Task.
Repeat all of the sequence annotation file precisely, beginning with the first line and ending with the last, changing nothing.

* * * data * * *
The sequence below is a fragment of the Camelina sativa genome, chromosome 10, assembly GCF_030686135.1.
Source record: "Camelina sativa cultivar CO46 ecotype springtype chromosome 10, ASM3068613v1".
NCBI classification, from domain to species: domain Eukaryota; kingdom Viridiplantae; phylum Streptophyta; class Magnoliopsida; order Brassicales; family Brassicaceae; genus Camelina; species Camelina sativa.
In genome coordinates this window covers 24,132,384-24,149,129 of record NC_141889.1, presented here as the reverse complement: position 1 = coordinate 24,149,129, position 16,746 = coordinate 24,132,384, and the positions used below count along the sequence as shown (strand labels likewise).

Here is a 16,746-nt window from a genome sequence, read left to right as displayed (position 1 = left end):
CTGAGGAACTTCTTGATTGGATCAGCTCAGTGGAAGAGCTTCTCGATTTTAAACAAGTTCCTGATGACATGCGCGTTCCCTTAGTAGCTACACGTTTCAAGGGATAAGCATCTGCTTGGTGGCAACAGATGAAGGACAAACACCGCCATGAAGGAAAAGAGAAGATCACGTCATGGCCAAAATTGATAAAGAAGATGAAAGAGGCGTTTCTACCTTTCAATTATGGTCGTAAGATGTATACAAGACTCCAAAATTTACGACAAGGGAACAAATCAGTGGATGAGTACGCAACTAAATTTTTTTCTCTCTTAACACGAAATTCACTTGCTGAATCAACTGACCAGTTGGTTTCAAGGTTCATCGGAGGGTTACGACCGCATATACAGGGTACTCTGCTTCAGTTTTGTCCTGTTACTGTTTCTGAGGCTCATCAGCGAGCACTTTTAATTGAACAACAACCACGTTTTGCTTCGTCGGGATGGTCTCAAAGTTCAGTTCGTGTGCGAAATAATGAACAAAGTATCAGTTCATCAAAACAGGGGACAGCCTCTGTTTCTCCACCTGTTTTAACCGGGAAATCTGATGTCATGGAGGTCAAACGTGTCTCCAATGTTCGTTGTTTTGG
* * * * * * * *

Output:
The sequence below is a fragment of the Camelina sativa genome, chromosome 10, assembly GCF_030686135.1.
Source record: "Camelina sativa cultivar CO46 ecotype springtype chromosome 10, ASM3068613v1".
NCBI classification, from domain to species: domain Eukaryota; kingdom Viridiplantae; phylum Streptophyta; class Magnoliopsida; order Brassicales; family Brassicaceae; genus Camelina; species Camelina sativa.
In genome coordinates this window covers 24,132,384-24,149,129 of record NC_141889.1, presented here as the reverse complement: position 1 = coordinate 24,149,129, position 16,746 = coordinate 24,132,384, and the positions used below count along the sequence as shown (strand labels likewise).

Here is a 16,746-nt window from a genome sequence, read left to right as displayed (position 1 = left end):
CTGAGGAACTTCTTGATTGGATCAGCTCAGTGGAAGAGCTTCTCGATTTTAAACAAGTTCCTGATGACATGCGCGTTCCCTTAGTAGCTACACGTTTCAAGGGATAAGCATCTGCTTGGTGGCAACAGATGAAGGACAAACACCGCCATGAAGGAAAAGAGAAGATCACGTCATGGCCAAAATTGATAAAGAAGATGAAAGAGGCGTTTCTACCTTTCAATTATGGTCGTAAGATGTATACAAGACTCCAAAATTTACGACAAGGGAACAAATCAGTGGATGAGTACGCAACTAAATTTTTTTCTCTCTTAACACGAAATTCACTTGCTGAATCAACTGACCAGTTGGTTTCAAGGTTCATCGGAGGGTTACGACCGCATATACAGGGTACTCTGCTTCAGTTTTGTCCTGTTACTGTTTCTGAGGCTCATCAGCGAGCACTTTTAATTGAACAACAACCACGTTTTGCTTCGTCGGGATGGTCTCAAAGTTCAGTTCGTGTGCGAAATAATGAACAAAGTATCAGTTCATCAAAACAGGGGACAGCCTCTGTTTCTCCACCTGTTTTAACCGGGAAATCTGATGTCATGGAGGTCAAACGTGTCTCCAATGTTCGTTGTTTTGG